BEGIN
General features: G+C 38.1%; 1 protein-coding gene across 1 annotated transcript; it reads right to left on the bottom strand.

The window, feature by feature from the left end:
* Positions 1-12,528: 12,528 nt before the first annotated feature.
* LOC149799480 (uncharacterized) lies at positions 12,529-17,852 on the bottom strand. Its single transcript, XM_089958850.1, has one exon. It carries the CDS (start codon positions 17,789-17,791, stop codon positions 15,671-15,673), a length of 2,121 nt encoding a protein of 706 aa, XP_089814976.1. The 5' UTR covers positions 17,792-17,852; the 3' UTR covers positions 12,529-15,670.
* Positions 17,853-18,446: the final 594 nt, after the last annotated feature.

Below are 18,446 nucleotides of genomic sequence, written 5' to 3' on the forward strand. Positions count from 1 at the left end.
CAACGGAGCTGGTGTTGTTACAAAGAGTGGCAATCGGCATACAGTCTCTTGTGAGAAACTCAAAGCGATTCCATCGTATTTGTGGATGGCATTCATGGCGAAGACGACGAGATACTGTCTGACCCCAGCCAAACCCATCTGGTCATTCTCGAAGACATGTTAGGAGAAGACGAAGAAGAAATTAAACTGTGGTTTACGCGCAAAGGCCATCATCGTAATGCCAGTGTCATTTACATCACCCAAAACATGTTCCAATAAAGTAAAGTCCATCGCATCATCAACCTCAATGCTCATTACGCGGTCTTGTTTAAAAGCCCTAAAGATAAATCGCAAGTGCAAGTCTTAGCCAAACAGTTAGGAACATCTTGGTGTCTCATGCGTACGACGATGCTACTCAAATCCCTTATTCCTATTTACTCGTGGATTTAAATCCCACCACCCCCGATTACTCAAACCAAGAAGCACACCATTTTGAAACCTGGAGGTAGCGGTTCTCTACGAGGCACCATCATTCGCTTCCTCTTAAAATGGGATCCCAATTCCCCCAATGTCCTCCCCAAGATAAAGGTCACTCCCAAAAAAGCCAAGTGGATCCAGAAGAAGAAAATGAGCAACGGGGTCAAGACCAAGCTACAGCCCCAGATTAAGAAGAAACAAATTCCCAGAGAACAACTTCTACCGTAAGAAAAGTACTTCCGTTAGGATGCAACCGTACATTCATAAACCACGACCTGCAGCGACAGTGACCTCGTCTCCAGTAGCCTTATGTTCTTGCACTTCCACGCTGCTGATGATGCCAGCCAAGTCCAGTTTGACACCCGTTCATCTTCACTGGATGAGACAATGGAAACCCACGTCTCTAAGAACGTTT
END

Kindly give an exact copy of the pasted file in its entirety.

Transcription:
General features: G+C 38.1%; 1 protein-coding gene across 1 annotated transcript; it reads right to left on the bottom strand.

The window, feature by feature from the left end:
* Positions 1-12,528: 12,528 nt before the first annotated feature.
* LOC149799480 (uncharacterized) lies at positions 12,529-17,852 on the bottom strand. Its single transcript, XM_089958850.1, has one exon. It carries the CDS (start codon positions 17,789-17,791, stop codon positions 15,671-15,673), a length of 2,121 nt encoding a protein of 706 aa, XP_089814976.1. The 5' UTR covers positions 17,792-17,852; the 3' UTR covers positions 12,529-15,670.
* Positions 17,853-18,446: the final 594 nt, after the last annotated feature.

Below are 18,446 nucleotides of genomic sequence, written 5' to 3' on the forward strand. Positions count from 1 at the left end.
CAACGGAGCTGGTGTTGTTACAAAGAGTGGCAATCGGCATACAGTCTCTTGTGAGAAACTCAAAGCGATTCCATCGTATTTGTGGATGGCATTCATGGCGAAGACGACGAGATACTGTCTGACCCCAGCCAAACCCATCTGGTCATTCTCGAAGACATGTTAGGAGAAGACGAAGAAGAAATTAAACTGTGGTTTACGCGCAAAGGCCATCATCGTAATGCCAGTGTCATTTACATCACCCAAAACATGTTCCAATAAAGTAAAGTCCATCGCATCATCAACCTCAATGCTCATTACGCGGTCTTGTTTAAAAGCCCTAAAGATAAATCGCAAGTGCAAGTCTTAGCCAAACAGTTAGGAACATCTTGGTGTCTCATGCGTACGACGATGCTACTCAAATCCCTTATTCCTATTTACTCGTGGATTTAAATCCCACCACCCCCGATTACTCAAACCAAGAAGCACACCATTTTGAAACCTGGAGGTAGCGGTTCTCTACGAGGCACCATCATTCGCTTCCTCTTAAAATGGGATCCCAATTCCCCCAATGTCCTCCCCAAGATAAAGGTCACTCCCAAAAAAGCCAAGTGGATCCAGAAGAAGAAAATGAGCAACGGGGTCAAGACCAAGCTACAGCCCCAGATTAAGAAGAAACAAATTCCCAGAGAACAACTTCTACCGTAAGAAAAGTACTTCCGTTAGGATGCAACCGTACATTCATAAACCACGACCTGCAGCGACAGTGACCTCGTCTCCAGTAGCCTTATGTTCTTGCACTTCCACGCTGCTGATGATGCCAGCCAAGTCCAGTTTGACACCCGTTCATCTTCACTGGATGAGACAATGGAAACCCACGTCTCTAAGAACGTTT